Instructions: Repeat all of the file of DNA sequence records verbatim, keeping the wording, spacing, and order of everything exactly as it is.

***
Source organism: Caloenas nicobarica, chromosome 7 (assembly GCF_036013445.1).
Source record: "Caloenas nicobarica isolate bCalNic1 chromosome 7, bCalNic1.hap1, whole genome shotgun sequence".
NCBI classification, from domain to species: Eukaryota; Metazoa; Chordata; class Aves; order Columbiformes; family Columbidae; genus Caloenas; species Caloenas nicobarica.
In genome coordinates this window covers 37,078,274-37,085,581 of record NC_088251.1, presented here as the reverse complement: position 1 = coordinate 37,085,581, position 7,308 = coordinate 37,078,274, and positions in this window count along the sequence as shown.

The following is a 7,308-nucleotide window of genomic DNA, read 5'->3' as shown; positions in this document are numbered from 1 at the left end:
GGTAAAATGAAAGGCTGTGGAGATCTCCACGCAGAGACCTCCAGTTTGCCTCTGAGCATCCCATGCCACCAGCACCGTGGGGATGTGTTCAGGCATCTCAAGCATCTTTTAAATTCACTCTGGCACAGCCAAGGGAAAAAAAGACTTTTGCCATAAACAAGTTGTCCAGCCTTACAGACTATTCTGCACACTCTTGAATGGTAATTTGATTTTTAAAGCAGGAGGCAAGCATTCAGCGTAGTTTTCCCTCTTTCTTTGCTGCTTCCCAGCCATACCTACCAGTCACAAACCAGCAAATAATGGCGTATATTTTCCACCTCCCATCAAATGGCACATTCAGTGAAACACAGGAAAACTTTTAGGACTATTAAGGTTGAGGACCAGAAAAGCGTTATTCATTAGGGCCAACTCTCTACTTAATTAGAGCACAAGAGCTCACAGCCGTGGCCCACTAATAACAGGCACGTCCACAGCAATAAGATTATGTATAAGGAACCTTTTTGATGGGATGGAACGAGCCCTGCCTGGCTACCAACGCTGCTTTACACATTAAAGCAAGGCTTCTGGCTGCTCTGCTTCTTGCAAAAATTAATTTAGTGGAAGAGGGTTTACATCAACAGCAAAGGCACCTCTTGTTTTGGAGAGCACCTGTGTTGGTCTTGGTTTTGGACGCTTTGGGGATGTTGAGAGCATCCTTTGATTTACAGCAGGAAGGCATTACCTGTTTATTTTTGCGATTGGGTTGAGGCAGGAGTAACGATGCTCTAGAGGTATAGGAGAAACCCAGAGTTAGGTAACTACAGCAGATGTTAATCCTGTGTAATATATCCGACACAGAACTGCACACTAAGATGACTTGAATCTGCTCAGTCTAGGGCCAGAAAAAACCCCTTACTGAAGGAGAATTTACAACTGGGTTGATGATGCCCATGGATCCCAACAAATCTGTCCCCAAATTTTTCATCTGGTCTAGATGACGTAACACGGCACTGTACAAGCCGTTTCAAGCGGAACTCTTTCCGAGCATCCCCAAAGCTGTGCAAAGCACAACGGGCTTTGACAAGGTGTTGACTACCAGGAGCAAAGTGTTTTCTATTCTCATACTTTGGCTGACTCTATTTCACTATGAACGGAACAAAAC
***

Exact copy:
Source organism: Caloenas nicobarica, chromosome 7 (assembly GCF_036013445.1).
Source record: "Caloenas nicobarica isolate bCalNic1 chromosome 7, bCalNic1.hap1, whole genome shotgun sequence".
NCBI classification, from domain to species: Eukaryota; Metazoa; Chordata; class Aves; order Columbiformes; family Columbidae; genus Caloenas; species Caloenas nicobarica.
In genome coordinates this window covers 37,078,274-37,085,581 of record NC_088251.1, presented here as the reverse complement: position 1 = coordinate 37,085,581, position 7,308 = coordinate 37,078,274, and positions in this window count along the sequence as shown.

The following is a 7,308-nucleotide window of genomic DNA, read 5'->3' as shown; positions in this document are numbered from 1 at the left end:
GGTAAAATGAAAGGCTGTGGAGATCTCCACGCAGAGACCTCCAGTTTGCCTCTGAGCATCCCATGCCACCAGCACCGTGGGGATGTGTTCAGGCATCTCAAGCATCTTTTAAATTCACTCTGGCACAGCCAAGGGAAAAAAAGACTTTTGCCATAAACAAGTTGTCCAGCCTTACAGACTATTCTGCACACTCTTGAATGGTAATTTGATTTTTAAAGCAGGAGGCAAGCATTCAGCGTAGTTTTCCCTCTTTCTTTGCTGCTTCCCAGCCATACCTACCAGTCACAAACCAGCAAATAATGGCGTATATTTTCCACCTCCCATCAAATGGCACATTCAGTGAAACACAGGAAAACTTTTAGGACTATTAAGGTTGAGGACCAGAAAAGCGTTATTCATTAGGGCCAACTCTCTACTTAATTAGAGCACAAGAGCTCACAGCCGTGGCCCACTAATAACAGGCACGTCCACAGCAATAAGATTATGTATAAGGAACCTTTTTGATGGGATGGAACGAGCCCTGCCTGGCTACCAACGCTGCTTTACACATTAAAGCAAGGCTTCTGGCTGCTCTGCTTCTTGCAAAAATTAATTTAGTGGAAGAGGGTTTACATCAACAGCAAAGGCACCTCTTGTTTTGGAGAGCACCTGTGTTGGTCTTGGTTTTGGACGCTTTGGGGATGTTGAGAGCATCCTTTGATTTACAGCAGGAAGGCATTACCTGTTTATTTTTGCGATTGGGTTGAGGCAGGAGTAACGATGCTCTAGAGGTATAGGAGAAACCCAGAGTTAGGTAACTACAGCAGATGTTAATCCTGTGTAATATATCCGACACAGAACTGCACACTAAGATGACTTGAATCTGCTCAGTCTAGGGCCAGAAAAAACCCCTTACTGAAGGAGAATTTACAACTGGGTTGATGATGCCCATGGATCCCAACAAATCTGTCCCCAAATTTTTCATCTGGTCTAGATGACGTAACACGGCACTGTACAAGCCGTTTCAAGCGGAACTCTTTCCGAGCATCCCCAAAGCTGTGCAAAGCACAACGGGCTTTGACAAGGTGTTGACTACCAGGAGCAAAGTGTTTTCTATTCTCATACTTTGGCTGACTCTATTTCACTATGAACGGAACAAAAC